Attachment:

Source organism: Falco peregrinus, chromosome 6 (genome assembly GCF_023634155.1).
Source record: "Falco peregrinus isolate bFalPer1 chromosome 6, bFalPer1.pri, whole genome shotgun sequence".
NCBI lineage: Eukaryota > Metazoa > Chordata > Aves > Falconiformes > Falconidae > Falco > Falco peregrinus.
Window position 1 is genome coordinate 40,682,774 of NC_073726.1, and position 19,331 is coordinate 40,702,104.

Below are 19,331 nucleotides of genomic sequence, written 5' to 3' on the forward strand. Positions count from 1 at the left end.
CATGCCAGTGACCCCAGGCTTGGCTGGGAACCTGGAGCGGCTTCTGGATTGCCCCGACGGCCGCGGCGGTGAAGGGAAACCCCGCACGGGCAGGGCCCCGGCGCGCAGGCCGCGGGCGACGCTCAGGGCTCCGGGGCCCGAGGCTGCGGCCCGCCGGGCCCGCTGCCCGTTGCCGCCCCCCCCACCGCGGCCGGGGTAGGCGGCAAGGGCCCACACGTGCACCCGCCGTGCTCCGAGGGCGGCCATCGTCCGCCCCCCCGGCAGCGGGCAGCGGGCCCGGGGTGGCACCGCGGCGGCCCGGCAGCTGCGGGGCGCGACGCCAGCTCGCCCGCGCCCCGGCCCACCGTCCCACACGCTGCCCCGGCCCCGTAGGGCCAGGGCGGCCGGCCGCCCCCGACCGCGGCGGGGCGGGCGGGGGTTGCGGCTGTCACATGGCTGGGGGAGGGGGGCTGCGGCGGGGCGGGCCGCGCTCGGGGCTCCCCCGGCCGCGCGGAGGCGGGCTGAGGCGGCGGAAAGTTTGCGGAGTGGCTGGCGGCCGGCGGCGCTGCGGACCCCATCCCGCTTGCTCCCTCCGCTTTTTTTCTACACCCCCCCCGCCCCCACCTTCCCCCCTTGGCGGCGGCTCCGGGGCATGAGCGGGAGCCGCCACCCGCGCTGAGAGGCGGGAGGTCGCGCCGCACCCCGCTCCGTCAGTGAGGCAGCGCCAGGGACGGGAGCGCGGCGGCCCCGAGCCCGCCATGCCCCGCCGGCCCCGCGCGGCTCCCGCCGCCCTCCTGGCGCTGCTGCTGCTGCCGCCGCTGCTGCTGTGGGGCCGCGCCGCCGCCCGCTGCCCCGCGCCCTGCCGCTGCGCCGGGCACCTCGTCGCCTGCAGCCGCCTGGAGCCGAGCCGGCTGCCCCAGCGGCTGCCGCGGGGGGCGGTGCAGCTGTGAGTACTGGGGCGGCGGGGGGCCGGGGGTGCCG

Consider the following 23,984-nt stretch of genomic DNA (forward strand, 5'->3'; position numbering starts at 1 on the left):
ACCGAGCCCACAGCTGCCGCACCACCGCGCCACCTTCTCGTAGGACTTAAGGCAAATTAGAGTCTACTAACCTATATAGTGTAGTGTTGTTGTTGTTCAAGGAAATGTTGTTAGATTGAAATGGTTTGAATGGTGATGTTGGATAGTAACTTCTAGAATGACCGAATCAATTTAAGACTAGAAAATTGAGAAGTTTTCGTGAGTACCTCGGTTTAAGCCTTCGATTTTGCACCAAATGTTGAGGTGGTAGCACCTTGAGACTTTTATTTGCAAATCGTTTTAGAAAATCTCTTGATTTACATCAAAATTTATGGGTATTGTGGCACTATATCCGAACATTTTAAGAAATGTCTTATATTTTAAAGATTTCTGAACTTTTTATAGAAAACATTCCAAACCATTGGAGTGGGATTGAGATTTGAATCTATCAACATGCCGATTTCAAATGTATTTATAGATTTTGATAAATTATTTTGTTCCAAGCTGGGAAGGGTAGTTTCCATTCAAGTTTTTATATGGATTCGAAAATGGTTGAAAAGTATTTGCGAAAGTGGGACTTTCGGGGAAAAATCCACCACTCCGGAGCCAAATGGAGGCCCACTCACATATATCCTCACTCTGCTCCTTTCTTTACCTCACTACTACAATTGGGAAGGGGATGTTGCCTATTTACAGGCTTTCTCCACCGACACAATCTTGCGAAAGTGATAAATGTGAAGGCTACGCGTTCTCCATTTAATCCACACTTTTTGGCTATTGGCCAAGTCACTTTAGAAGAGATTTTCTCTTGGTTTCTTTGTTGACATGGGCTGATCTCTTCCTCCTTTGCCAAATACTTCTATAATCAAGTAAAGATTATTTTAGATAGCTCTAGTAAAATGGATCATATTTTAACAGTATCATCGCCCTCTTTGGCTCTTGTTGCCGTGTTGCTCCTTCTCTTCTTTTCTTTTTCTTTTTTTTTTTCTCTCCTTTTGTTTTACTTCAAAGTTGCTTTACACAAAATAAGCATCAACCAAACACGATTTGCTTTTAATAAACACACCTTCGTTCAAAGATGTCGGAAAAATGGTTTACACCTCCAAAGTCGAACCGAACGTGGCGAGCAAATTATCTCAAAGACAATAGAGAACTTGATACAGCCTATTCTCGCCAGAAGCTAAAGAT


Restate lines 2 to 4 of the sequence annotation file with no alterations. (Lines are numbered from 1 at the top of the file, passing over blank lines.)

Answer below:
Source record: "Falco peregrinus isolate bFalPer1 chromosome 6, bFalPer1.pri, whole genome shotgun sequence".
NCBI lineage: Eukaryota > Metazoa > Chordata > Aves > Falconiformes > Falconidae > Falco > Falco peregrinus.
Window position 1 is genome coordinate 40,682,774 of NC_073726.1, and position 19,331 is coordinate 40,702,104.